The COVID-19 pandemic not only further exposed, but also exacerbated the existing inequalities in the region. Corporate resource grabbers have taken advantage of the lockdowns to continue their operations, further dispossessing farmers and indigenous peoples in the Philippines, India, and Indonesia. Along with weak public health systems, lack of social security, job losses, and hunger, the poor are made to suffer from draconian and militarized measures that are supposed to help curb the spread of the virus. Spaces for democratic participation continue to shrink and disappear as people and their organizations are limited to online means involvement and protest, while some governments use this opportunity to further crackdown on activists and rights defenders. The recent 7th Asia Pacific Forum on Sustainable Development (APFSD) has also shown the limitations of online processes and platforms in genuinely democratizing participation. Whatever the medium used, genuine democratization will not be achieved as long as the people and their organizations are the least priority in being heard.
This is why when we talk about transformation towards sustainable consumption and production, the issues that need to be addressed cease to be confined within the realms of resource efficiency, technology, and controlling waste. Technological solutions are not real solutions if they allow big corporations and the elite to control resources, including data, at the expense of the people’s health, job security, their well-being and the environment. A people-powered sustainable consumption and production framework which protects people’s rights and sovereignty, supports self-sufficiency and community and social innovations, and exacts accountability from duty bearers, will enable economies towards genuine SCP.
A people-powered sustainable consumption and production framework which protects people’s rights and sovereignty, supports self-sufficiency and community and social innovations, and exacts accountability from duty bearers, will enable economies towards genuine SCP.
SCP must include upholding people’s rights – their right to living wages, safe working conditions, healthcare and social services, their right to safe, healthy, and adequate food, healthy environments, their control over resources. People’s rights, including their right to participate in governance and shape economic and social policies, must be at the center of sustainable consumption and production. This means, in order to transform societies to genuine sustainable consumption and production, measures such as reorienting the unequal global financial and trade architecture towards people-centered and redistributive rules. Unequal, environmentally destructive, and human rights violating trade and investment deals must be discontinued. Governments must look towards crafting trade deals that will allow building local sustainable economies, including the local sustainable agriculture food systems. Onerous debt and excessive military spending should be cancelled in order to free up resources for spending towards sustainable development, including grassroots-led initiatives on sustainable consumption and production and climate adaptation and mitigation. Corporations must be taxed accordingly and be held to the strictest regulations in order to ensure that they comply with human rights and environmental standards.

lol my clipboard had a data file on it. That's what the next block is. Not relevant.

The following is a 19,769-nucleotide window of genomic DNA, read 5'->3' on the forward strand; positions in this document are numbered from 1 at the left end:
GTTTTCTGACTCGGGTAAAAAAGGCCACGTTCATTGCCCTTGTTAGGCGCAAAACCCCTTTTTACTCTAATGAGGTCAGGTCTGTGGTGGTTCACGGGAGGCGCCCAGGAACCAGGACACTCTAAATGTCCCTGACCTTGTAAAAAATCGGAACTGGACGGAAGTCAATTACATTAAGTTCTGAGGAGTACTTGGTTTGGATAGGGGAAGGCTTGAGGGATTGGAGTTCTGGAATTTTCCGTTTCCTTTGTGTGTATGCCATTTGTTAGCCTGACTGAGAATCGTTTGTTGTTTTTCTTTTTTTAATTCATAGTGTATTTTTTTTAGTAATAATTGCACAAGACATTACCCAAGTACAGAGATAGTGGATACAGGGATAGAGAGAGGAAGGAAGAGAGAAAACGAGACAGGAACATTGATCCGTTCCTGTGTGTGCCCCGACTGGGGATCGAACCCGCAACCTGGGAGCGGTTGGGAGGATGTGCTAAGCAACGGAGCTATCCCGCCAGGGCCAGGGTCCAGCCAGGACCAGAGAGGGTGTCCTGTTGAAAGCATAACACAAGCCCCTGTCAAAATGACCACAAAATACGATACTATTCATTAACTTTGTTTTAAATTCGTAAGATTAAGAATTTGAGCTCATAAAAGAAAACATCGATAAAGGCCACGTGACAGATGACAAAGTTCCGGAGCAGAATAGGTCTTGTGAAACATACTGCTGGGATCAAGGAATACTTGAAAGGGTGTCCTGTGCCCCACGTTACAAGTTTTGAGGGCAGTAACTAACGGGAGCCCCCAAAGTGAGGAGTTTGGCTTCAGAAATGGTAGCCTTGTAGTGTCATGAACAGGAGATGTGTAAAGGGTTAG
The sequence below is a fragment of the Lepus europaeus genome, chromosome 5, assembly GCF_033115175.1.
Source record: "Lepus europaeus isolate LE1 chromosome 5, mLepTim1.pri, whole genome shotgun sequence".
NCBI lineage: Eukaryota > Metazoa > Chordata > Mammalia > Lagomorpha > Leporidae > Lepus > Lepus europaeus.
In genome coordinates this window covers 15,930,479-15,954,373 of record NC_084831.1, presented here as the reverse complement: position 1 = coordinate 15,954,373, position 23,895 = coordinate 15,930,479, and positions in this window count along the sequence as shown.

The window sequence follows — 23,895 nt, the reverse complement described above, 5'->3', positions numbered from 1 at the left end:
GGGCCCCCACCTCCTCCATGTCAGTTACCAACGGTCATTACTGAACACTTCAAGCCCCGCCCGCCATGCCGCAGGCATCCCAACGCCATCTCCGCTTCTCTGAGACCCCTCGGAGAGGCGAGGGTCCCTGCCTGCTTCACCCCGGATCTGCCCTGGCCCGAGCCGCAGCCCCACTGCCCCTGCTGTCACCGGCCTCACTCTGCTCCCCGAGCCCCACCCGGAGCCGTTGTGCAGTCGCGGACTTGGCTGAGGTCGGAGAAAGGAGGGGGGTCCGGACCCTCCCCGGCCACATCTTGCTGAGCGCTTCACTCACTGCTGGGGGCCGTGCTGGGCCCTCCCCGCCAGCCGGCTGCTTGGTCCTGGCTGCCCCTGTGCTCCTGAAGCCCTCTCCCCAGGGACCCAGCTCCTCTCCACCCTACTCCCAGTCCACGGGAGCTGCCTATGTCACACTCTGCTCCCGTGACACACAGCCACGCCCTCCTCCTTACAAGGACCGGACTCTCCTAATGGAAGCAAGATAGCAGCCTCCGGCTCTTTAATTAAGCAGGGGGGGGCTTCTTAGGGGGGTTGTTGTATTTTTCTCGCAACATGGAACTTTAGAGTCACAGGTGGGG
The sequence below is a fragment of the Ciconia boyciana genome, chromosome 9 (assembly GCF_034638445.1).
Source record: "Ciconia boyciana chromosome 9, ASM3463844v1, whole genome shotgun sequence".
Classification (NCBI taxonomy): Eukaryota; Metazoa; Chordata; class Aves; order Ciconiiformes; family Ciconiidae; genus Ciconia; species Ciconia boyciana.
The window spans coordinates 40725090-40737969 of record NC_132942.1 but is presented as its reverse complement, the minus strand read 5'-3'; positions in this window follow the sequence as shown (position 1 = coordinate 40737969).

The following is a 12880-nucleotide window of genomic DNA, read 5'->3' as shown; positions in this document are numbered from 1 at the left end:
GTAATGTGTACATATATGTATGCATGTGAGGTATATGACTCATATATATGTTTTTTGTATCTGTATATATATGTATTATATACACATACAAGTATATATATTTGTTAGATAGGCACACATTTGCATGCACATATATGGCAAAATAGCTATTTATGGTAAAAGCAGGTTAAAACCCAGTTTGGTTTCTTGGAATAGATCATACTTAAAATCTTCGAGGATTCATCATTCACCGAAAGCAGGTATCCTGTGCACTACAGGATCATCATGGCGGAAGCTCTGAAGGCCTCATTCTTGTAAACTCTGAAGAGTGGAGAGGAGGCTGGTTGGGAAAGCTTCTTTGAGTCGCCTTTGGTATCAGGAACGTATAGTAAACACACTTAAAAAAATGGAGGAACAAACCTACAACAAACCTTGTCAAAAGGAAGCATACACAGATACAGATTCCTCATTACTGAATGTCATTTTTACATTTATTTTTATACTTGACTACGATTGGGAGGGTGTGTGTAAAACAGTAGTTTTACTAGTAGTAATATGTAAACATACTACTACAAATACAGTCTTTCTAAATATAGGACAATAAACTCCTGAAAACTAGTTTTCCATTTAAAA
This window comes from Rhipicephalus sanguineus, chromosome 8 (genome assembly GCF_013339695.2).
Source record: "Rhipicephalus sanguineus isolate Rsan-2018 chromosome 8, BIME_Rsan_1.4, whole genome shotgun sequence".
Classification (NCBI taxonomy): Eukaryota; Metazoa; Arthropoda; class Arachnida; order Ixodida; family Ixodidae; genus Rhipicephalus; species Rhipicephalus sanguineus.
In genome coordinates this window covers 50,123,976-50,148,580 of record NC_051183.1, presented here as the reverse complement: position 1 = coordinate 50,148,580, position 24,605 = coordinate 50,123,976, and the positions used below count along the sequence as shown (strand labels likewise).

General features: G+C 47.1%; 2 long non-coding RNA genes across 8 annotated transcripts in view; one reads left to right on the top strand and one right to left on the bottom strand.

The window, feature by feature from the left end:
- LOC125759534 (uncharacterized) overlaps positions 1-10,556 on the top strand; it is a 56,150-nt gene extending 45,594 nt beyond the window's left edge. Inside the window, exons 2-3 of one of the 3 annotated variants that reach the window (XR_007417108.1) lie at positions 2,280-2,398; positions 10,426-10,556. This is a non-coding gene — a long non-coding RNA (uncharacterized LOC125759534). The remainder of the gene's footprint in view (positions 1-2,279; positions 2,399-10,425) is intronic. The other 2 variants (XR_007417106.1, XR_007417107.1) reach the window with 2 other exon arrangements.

Defining and shaping the new normal after the pandemic must not be left to governments and corporations. The people and their organizations must be empowered to substantively shape economic and social plans that affect them and to hold duty bearers such as states and corporations accountable. The new normal should neither mean going back to nor further entrenching the old unsustainable system that have brought numerous crises, including this pandemic. The new normal should be a world where the planetary boundaries are respected, and people’s rights are upheld and protected.###
 ESCAP. (2020, March 25). Striking Lack Of Progress On Environmental SDGs In Asia-Pacific, Reveals New UN Report. Retrieved from https://www.unescap.org/news/striking-lack-progress-environmental-sdgs-asia-pacific-reveals-new-un-report
 Arkin, F. (2019, June 24). Asia Pacific old-growth forest decline fastest globally. SciDevNet. Retrieved from https://www.scidev.net/asia-pacific/forestry/news/asia-pacific-old-growth-forest-decline-fastest-globally.html.
 Gaveau, D. (2019, February 14). Satellites check oil palm expansion in Borneo. SciDevNet. Retrieved from https://www.scidev.net/asia-pacific/conservation/opinion/satellites-check-oil-palm-expansion-in-borneo.html
 Sonkin, F., Mousseau, F., Mittal, M., & Fraser, E. (2018). Indonesia: The World Bank’s Failed East Asian Miracle. Retrieved from https://www.oaklandinstitute.org/sites/oaklandinstitute.org/files/indonesia-world-bank-failed-east-asian-miracle.pdf
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 ILO. (2018, May 2). More than 68 per cent of the employed population in Asia-Pacific are in the informal economy. Retrieved from https://www.ilo.org/asia/media-centre/news/WCMS_627585/lang–en/index.htm